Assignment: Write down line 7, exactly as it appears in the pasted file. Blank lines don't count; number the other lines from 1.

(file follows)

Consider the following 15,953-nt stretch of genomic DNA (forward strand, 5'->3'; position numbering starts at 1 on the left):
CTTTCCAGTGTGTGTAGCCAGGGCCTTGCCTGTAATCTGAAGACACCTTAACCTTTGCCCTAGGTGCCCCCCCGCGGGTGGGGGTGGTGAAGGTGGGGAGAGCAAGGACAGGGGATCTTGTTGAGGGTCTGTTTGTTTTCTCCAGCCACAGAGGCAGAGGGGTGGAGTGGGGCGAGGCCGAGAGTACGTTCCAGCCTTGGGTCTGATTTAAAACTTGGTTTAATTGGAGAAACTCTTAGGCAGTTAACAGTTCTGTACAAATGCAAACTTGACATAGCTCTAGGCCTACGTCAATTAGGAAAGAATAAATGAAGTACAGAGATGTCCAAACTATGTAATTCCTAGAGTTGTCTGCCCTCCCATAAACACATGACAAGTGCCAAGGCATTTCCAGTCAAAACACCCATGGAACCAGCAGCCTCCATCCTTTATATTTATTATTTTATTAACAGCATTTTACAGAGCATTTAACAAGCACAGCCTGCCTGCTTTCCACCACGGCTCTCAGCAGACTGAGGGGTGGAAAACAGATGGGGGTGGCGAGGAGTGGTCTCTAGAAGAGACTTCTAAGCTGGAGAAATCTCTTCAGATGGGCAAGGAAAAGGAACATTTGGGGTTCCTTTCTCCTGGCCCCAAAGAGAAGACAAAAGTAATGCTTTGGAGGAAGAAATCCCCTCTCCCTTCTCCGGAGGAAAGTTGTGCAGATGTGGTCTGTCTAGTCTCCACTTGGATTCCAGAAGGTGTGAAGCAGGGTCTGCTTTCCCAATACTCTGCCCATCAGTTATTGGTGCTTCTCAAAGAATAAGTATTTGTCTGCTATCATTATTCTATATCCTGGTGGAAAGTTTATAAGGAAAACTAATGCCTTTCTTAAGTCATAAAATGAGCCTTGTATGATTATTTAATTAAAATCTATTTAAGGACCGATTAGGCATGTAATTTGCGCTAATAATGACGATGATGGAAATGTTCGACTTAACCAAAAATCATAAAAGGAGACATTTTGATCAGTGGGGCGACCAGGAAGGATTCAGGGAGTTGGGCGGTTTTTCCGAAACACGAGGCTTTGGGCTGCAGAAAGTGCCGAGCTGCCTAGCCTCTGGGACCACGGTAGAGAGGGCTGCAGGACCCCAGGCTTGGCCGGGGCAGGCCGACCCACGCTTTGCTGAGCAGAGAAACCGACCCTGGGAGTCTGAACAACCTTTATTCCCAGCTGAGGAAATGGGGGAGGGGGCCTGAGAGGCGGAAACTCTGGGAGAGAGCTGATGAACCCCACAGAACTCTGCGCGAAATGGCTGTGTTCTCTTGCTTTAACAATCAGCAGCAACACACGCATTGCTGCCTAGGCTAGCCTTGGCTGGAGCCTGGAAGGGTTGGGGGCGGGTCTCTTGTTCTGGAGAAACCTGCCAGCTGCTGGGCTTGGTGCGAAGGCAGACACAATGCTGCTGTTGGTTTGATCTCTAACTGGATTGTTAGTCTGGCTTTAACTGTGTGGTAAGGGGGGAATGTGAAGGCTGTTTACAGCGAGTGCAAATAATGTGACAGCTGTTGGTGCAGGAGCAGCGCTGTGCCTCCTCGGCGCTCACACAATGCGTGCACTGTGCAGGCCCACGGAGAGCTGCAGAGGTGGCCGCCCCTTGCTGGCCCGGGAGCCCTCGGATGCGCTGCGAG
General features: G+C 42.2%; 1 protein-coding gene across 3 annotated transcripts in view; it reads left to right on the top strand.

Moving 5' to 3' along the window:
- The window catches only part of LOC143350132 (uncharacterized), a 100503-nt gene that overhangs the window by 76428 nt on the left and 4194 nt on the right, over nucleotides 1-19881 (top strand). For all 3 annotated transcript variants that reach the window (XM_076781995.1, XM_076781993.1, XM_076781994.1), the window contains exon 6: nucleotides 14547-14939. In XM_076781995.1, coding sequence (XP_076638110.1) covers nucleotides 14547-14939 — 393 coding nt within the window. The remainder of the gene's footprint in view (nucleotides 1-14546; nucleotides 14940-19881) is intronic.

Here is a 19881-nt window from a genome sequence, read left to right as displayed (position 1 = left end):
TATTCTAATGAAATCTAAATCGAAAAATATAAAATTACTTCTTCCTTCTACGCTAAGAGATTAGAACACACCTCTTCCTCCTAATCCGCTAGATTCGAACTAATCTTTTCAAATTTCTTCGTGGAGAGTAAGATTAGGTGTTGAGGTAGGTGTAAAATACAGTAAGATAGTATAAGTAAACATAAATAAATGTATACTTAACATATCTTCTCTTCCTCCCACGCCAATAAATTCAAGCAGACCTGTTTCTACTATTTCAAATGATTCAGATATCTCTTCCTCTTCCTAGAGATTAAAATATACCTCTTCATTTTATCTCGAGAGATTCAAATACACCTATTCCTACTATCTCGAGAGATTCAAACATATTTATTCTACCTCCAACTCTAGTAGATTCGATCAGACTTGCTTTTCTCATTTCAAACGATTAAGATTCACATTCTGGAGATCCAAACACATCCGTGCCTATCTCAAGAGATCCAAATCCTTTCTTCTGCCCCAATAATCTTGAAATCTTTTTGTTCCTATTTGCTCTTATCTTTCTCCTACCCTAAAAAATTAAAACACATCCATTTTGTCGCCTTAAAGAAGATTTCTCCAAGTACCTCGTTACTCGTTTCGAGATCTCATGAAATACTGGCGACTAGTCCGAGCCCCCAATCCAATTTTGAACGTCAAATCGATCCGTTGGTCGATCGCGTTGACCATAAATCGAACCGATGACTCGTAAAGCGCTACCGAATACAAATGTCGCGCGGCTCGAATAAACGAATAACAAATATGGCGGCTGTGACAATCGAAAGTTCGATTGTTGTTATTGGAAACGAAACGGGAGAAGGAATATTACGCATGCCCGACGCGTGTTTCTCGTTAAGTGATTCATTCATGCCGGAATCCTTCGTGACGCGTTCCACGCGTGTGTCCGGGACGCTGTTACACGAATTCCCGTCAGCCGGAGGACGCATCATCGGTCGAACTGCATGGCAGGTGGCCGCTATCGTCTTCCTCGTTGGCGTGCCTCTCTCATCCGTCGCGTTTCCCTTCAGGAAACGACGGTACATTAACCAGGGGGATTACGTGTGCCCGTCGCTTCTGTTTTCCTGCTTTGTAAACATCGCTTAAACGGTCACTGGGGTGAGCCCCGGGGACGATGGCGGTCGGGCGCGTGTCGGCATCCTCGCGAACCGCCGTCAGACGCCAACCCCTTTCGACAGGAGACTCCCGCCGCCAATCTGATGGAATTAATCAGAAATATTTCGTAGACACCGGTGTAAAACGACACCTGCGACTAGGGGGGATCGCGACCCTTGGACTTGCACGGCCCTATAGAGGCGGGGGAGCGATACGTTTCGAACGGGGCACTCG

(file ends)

TATTCTAATGAAATCTAAATCGAAAAATATAAAATTACTTCTTCCTTCTACGCTAAGAGATTAGAACACACCTCTTCCTCCTAATCCGCTAGATTCGAACTAATCTTTTCAAATTTCTTCGTGGAGAGTAAGATTAGGTGTTGAGGTAGGTGTAAAATACAGTAAGATAGTATAAGTAAACATAAATAAATGTATACTTAACATATCTTCTCTTCCTCCCACGCCAATAAATTCAAGCAGACCTGTTTCTACTATTTCAAATGATTCAGATATCTCTTCCTCTTCCTAGAGATTAAAATATACCTCTTCATTTTATCTCGAGAGATTCAAATACACCTATTCCTACTATCTCGAGAGATTCAAACATATTTATTCTACCTCCAACTCTAGTAGATTCGATCAGACTTGCTTTTCTCATTTCAAACGATTAAGATTCACATTCTGGAGATCCAAACACATCCGTGCCTATCTCAAGAGATCCAAATCCTTTCTTCTGCCCCAATAATCTTGAAATCTTTTTGTTCCTATTTGCTCTTATCTTTCTCCTACCCTAAAAAATTAAAACACATCCATTTTGTCGCCTTAAAGAAGATTTCTCCAAGTACCTCGTTACTCGTTTCGAGATCTCATGAAATACTGGCGACTAGTCCGAGCCCCCAATCCAATTTTGAACGTCAAATCGATCCGTTGGTCGATCGCGTTGACCATAAATCGAACCGATGACTCGTAAAGCGCTACCGAATACAAATGTCGCGCGGCTCGAATAAACGAATAACAAATATGGCGGCTGTGACAATCGAAAGTTCGATTGTTGTTATTGGAAACGAAACGGGAGAAGGAATATTACGCATGCCCGACGCGTGTTTCTCGTTAAGTGATTCATTCATGCCGGAATCCTTCGTGACGCGTTCCACGCGTGTGTCCGGGACGCTGTTACACGAATTCCCGTCAGCCGGAGGACGCATCATCGGTCGAACTGCATGGCAGGTGGCCGCTATCGTCTTCCTCGTTGGCGTGCCTCTCTCATCCGTCGCGTTTCCCTTCAGGAAACGACGGTACATTAACCAGGGGGATTACGTGTGCCCGTCGCTTCTGTTTTCCTGCTTTGTAAACATCGCTTAAACGGTCACTGGGGTGAGCCCCGGGGACGATGGCGGTCGGGCGCGTGTCGGCATCCTCGCGAACCGCCGTCAGACGCCAACCCCTTTCGACAGGAGACTCCCGCCGCCAATCTGATGGAATTAATCAGAAATATTTCGTAGACACCGGTGTAAAACGACACCTGCGACTAGGGGGGATCGCGACCCTTGGACTTGCACGGCCCTATAGAGGCGGGGGAGCGATACGTTTCGAACGGGGCACTCG